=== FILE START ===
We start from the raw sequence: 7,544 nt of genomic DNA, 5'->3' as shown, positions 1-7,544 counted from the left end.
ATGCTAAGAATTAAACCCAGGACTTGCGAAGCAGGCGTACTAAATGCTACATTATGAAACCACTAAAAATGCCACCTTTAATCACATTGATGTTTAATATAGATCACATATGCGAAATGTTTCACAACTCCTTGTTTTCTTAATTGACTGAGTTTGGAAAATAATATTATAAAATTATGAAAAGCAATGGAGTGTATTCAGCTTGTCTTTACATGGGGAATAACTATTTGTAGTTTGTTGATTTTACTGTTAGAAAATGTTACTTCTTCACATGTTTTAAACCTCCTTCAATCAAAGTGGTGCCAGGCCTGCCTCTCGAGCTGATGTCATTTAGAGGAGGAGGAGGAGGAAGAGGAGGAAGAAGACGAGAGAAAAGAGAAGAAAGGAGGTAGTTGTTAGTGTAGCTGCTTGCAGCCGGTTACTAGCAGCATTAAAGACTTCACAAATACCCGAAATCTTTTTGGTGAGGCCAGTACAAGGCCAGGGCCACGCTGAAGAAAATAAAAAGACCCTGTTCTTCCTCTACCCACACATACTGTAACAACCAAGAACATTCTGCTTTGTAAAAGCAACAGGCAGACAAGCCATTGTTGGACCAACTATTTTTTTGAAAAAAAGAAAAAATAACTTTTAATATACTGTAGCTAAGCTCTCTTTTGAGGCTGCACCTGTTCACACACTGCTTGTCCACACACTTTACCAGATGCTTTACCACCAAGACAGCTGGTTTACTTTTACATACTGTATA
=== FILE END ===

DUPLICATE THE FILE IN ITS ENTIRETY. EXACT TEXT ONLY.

We start from the raw sequence: 7,544 nt of genomic DNA, 5'->3' as shown, positions 1-7,544 counted from the left end.
ATGCTAAGAATTAAACCCAGGACTTGCGAAGCAGGCGTACTAAATGCTACATTATGAAACCACTAAAAATGCCACCTTTAATCACATTGATGTTTAATATAGATCACATATGCGAAATGTTTCACAACTCCTTGTTTTCTTAATTGACTGAGTTTGGAAAATAATATTATAAAATTATGAAAAGCAATGGAGTGTATTCAGCTTGTCTTTACATGGGGAATAACTATTTGTAGTTTGTTGATTTTACTGTTAGAAAATGTTACTTCTTCACATGTTTTAAACCTCCTTCAATCAAAGTGGTGCCAGGCCTGCCTCTCGAGCTGATGTCATTTAGAGGAGGAGGAGGAGGAAGAGGAGGAAGAAGACGAGAGAAAAGAGAAGAAAGGAGGTAGTTGTTAGTGTAGCTGCTTGCAGCCGGTTACTAGCAGCATTAAAGACTTCACAAATACCCGAAATCTTTTTGGTGAGGCCAGTACAAGGCCAGGGCCACGCTGAAGAAAATAAAAAGACCCTGTTCTTCCTCTACCCACACATACTGTAACAACCAAGAACATTCTGCTTTGTAAAAGCAACAGGCAGACAAGCCATTGTTGGACCAACTATTTTTTTGAAAAAAAGAAAAAATAACTTTTAATATACTGTAGCTAAGCTCTCTTTTGAGGCTGCACCTGTTCACACACTGCTTGTCCACACACTTTACCAGATGCTTTACCACCAAGACAGCTGGTTTACTTTTACATACTGTATA